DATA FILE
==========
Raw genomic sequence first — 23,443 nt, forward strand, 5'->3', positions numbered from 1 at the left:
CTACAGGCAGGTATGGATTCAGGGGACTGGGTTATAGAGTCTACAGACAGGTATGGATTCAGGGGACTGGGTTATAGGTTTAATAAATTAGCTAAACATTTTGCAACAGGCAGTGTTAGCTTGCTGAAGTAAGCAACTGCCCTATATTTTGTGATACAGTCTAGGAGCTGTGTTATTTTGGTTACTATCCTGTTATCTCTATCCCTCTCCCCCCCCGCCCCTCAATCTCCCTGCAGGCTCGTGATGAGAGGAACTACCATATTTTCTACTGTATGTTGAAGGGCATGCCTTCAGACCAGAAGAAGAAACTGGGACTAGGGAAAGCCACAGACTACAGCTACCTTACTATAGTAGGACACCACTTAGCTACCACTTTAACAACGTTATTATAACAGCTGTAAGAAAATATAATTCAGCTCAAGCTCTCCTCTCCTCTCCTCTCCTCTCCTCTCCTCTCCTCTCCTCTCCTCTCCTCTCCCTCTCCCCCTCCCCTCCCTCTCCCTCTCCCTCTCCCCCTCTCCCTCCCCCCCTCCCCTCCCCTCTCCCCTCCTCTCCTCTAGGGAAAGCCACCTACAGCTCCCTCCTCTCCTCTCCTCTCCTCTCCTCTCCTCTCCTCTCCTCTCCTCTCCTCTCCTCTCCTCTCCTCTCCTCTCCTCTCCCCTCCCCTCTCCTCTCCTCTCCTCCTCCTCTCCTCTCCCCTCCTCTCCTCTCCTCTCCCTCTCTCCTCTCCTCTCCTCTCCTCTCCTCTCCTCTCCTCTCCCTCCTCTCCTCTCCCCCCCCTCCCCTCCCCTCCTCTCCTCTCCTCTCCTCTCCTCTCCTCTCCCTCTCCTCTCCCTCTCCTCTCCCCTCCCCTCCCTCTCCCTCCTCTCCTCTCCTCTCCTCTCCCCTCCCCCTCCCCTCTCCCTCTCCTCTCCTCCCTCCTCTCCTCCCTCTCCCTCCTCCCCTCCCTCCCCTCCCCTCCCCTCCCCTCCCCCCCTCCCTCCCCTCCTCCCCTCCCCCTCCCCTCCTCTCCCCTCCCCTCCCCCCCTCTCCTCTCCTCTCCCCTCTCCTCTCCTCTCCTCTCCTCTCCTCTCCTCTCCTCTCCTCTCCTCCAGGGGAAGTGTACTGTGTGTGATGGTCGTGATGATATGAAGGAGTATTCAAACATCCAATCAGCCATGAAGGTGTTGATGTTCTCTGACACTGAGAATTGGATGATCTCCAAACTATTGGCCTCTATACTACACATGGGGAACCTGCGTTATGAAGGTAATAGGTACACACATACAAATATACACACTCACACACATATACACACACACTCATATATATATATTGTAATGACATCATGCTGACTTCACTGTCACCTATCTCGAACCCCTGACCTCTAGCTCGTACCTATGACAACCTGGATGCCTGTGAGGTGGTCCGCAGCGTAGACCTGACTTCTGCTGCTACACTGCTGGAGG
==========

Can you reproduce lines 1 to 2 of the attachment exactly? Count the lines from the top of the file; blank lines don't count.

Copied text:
Raw genomic sequence first — 23,443 nt, forward strand, 5'->3', positions numbered from 1 at the left:
CTACAGGCAGGTATGGATTCAGGGGACTGGGTTATAGAGTCTACAGACAGGTATGGATTCAGGGGACTGGGTTATAGGTTTAATAAATTAGCTAAACATTTTGCAACAGGCAGTGTTAGCTTGCTGAAGTAAGCAACTGCCCTATATTTTGTGATACAGTCTAGGAGCTGTGTTATTTTGGTTACTATCCTGTTATCTCTATCCCTCTCCCCCCCCGCCCCTCAATCTCCCTGCAGGCTCGTGATGAGAGGAACTACCATATTTTCTACTGTATGTTGAAGGGCATGCCTTCAGACCAGAAGAAGAAACTGGGACTAGGGAAAGCCACAGACTACAGCTACCTTACTATAGTAGGACACCACTTAGCTACCACTTTAACAACGTTATTATAACAGCTGTAAGAAAATATAATTCAGCTCAAGCTCTCCTCTCCTCTCCTCTCCTCTCCTCTCCTCTCCTCTCCTCTCCTCTCCTCTCCCTCTCCCCCTCCCCTCCCTCTCCCTCTCCCTCTCCCCCTCTCCCTCCCCCCCTCCCCTCCCCTCTCCCCTCCTCTCCTCTAGGGAAAGCCACCTACAGCTCCCTCCTCTCCTCTCCTCTCCTCTCCTCTCCTCTCCTCTCCTCTCCTCTCCTCTCCTCTCCTCTCCTCTCCTCTCCTCTCCCCTCCCCTCTCCTCTCCTCTCCTCCTCCTCTCCTCTCCCCTCCTCTCCTCTCCTCTCCCTCTCTCCTCTCCTCTCCTCTCCTCTCCTCTCCTCTCCTCTCCCTCCTCTCCTCTCCCCCCCCTCCCCTCCCCTCCTCTCCTCTCCTCTCCTCTCCTCTCCTCTCCCTCTCCTCTCCCTCTCCTCTCCCCTCCCCTCCCTCTCCCTCCTCTCCTCTCCTCTCCTCTCCCCTCCCCCTCCCCTCTCCCTCTCCTCTCCTCCCTCCTCTCCTCCCTCTCCCTCCTCCCCTCCCTCCCCTCCCCTCCCCTCCCCTCCCCCCCTCCCTCCCCTCCTCCCCTCCCCCTCCCCTCCTCTCCCCTCCCCTCCCCCCCTCTCCTCTCCTCTCCCCTCTCCTCTCCTCTCCTCTCCTCTCCTCTCCTCTCCTCTCCTCTCCTCCAGGGGAAGTGTACTGTGTGTGATGGTCGTGATGATATGAAGGAGTATTCAAACATCCAATCAGCCATGAAGGTGTTGATGTTCTCTGACACTGAGAATTGGATGATCTCCAAACTATTGGCCTCTATACTACACATGGGGAACCTGCGTTATGAAGGTAATAGGTACACACATACAAATATACACACTCACACACATATACACACACACTCATATATATATATTGTAATGACATCATGCTGACTTCACTGTCACCTATCTCGAACCCCTGACCTCTAGCTCGTACCTATGACAACCTGGATGCCTGTGAGGTGGTCCGCAGCGTAGACCTGACTTCTGCTGCTACACTGCTGGAGG